By Isabel Van Brugen
A mask mandate in Missouri’s St. Louis County has been overturned just one day after it went into effect.
A county council meeting voted 5-2 on Tuesday evening to repeal the mandate that would have required masks to be worn in indoor public settings regardless of vaccination status.
“Too many American men and women have given the last full measure of devotion for us to be cavalier with the very liberty they fought and died to provide,” said Councilman Ernie Trakas, reported the St. Louis Post-Dispatch. “I will not abide any measures that seek to compromise or erode our liberty and freedom.”
The mandate was announced by county executive Sam Page and St. Louis mayor Tishaura Jones amid a surge in cases of the highly contagious Delta COVID-19 variant. The strain was first identified in India late last year and currently makes up approximately 83 percent of all new sequenced cases in the United States, according to federal officials.
Before the vote took place, several council members voiced opposition to the requirement, saying that it violates a recently passed state law that requires a governing body such as a county council to provide input.
“Why weren’t we brought into the loop, why didn’t we have a chance to have input on this? I represent 142,000 people, the vast majority do not want masks. the vast majority. I represent them and I should be able to have a voice for them,” Councilman Tim Fitch told KMOV4 prior to the meeting.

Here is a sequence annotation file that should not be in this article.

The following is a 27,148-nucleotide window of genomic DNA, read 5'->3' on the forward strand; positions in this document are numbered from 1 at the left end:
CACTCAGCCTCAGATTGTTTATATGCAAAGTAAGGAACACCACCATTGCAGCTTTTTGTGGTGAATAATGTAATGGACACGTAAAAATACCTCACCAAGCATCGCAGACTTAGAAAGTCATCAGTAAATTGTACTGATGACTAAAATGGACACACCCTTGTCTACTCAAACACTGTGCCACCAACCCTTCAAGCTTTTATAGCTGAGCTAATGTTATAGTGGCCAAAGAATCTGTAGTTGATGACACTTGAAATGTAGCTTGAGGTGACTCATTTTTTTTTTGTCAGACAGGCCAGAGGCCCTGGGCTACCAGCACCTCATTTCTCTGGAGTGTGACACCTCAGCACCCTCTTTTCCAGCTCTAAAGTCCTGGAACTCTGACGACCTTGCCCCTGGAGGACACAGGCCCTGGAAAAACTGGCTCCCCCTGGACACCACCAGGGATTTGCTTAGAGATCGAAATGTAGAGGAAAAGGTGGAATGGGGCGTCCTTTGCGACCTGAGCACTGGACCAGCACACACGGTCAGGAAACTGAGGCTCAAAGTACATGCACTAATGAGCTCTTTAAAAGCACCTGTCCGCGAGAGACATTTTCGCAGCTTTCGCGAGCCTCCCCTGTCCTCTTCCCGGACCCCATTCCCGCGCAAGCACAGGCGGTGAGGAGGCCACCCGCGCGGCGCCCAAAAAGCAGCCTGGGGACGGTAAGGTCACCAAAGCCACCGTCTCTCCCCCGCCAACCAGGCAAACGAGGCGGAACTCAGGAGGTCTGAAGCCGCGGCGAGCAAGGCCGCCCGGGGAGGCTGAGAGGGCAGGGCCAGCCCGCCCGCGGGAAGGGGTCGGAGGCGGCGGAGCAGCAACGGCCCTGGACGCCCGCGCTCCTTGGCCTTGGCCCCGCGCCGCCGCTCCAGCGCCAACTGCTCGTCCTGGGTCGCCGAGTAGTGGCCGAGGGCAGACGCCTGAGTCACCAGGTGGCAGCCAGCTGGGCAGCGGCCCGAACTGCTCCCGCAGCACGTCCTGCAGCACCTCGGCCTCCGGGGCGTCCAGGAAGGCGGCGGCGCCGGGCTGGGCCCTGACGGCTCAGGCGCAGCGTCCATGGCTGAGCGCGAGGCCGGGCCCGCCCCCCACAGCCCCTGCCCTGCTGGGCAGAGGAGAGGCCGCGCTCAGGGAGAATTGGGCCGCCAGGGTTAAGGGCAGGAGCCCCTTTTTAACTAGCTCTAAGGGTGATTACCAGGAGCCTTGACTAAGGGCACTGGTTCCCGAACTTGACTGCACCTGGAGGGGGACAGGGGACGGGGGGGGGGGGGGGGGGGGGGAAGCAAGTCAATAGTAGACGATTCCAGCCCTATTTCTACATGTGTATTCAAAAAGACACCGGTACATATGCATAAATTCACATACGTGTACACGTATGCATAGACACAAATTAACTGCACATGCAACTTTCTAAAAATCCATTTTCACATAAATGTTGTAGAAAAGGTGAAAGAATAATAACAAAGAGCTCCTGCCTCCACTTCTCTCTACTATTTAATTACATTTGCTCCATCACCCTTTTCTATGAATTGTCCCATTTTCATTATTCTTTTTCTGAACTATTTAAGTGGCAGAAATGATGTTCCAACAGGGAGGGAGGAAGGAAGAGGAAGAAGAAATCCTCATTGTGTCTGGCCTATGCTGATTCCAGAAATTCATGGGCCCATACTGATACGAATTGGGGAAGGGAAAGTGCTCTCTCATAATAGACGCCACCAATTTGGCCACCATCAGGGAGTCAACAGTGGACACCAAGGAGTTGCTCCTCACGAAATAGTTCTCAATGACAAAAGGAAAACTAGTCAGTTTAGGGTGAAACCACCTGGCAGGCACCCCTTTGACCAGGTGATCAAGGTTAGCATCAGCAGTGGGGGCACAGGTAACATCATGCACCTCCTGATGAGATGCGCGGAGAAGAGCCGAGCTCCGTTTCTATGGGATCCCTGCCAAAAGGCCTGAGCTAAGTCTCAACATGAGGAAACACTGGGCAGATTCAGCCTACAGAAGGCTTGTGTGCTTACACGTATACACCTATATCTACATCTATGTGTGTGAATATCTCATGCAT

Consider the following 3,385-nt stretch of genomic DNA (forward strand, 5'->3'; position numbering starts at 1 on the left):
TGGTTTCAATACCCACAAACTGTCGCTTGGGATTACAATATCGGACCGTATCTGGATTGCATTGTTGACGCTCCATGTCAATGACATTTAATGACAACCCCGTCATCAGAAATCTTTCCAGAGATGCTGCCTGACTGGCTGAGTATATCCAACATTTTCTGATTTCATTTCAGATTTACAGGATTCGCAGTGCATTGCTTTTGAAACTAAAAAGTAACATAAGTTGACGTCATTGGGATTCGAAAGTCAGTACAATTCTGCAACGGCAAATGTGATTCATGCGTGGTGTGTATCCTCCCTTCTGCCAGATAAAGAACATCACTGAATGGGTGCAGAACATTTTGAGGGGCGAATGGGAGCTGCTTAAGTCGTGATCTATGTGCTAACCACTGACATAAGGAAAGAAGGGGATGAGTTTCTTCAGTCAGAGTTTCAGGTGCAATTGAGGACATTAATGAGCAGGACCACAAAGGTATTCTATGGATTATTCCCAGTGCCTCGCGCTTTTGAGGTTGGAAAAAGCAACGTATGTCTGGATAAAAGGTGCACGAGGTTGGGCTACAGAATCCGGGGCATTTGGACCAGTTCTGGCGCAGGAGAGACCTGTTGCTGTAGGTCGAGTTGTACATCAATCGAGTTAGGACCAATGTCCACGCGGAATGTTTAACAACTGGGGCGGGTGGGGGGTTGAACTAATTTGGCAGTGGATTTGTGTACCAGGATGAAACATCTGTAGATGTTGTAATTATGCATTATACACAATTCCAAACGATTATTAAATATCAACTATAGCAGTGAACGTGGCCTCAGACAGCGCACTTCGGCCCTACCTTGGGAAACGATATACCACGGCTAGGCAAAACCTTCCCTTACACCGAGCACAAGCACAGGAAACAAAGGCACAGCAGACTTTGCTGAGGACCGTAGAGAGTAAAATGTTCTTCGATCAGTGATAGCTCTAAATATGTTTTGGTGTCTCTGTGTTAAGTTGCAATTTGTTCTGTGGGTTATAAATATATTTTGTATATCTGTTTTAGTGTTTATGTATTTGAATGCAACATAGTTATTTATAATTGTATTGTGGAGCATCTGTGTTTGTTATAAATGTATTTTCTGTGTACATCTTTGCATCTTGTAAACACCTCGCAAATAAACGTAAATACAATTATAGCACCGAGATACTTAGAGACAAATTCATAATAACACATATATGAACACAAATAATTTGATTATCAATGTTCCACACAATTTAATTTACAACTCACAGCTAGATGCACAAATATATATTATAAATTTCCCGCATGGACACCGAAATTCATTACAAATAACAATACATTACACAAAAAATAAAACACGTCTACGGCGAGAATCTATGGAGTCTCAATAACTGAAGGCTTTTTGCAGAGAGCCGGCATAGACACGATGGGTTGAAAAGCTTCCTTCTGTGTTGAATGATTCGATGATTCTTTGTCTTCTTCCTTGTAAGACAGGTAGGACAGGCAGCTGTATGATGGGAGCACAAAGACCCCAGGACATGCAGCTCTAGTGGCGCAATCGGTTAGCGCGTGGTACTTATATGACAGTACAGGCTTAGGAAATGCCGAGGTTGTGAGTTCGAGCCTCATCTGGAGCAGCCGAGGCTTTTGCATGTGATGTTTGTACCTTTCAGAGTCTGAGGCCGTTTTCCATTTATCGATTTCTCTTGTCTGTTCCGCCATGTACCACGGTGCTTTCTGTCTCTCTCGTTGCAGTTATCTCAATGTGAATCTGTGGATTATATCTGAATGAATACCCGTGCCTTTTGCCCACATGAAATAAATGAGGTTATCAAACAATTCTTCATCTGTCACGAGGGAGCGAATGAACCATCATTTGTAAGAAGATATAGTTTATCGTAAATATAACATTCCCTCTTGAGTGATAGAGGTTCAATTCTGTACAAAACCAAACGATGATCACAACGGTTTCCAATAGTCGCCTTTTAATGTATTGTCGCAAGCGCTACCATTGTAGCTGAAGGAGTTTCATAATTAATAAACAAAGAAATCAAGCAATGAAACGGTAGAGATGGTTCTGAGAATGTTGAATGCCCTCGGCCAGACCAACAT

A spokesman for the county executive said that he will respond to the vote at a press briefing on Wednesday.
The mask mandate is still in effect in St. Louis City.
Before the vote took place, three municipalities within the county, Chesterfield, Wildwood, and Eureka, announced that they would not be using law enforcement to enforce the mandate.
It comes as the CDC updated its guidance to say that fully vaccinated individuals in areas with “substantial and high transmission” of COVID-19 should wear masks indoors in some areas, including schools, citing new research into outbreaks from several states and other countries.
CDC director Dr. Rochelle Walensky told reporters on Tuesday that research indicates that “on rare occasions some vaccinated people infected with the Delta variant after vaccination may be contagious and spread the virus to others.”
Fully vaccinated individuals who contract the Delta variant have the same viral load as people who are unvaccinated, Walensky said, noting that the variant can be transmitted by vaccinated people.
“This new science is worrisome and warrants an update to our recommendations,” Walensky said.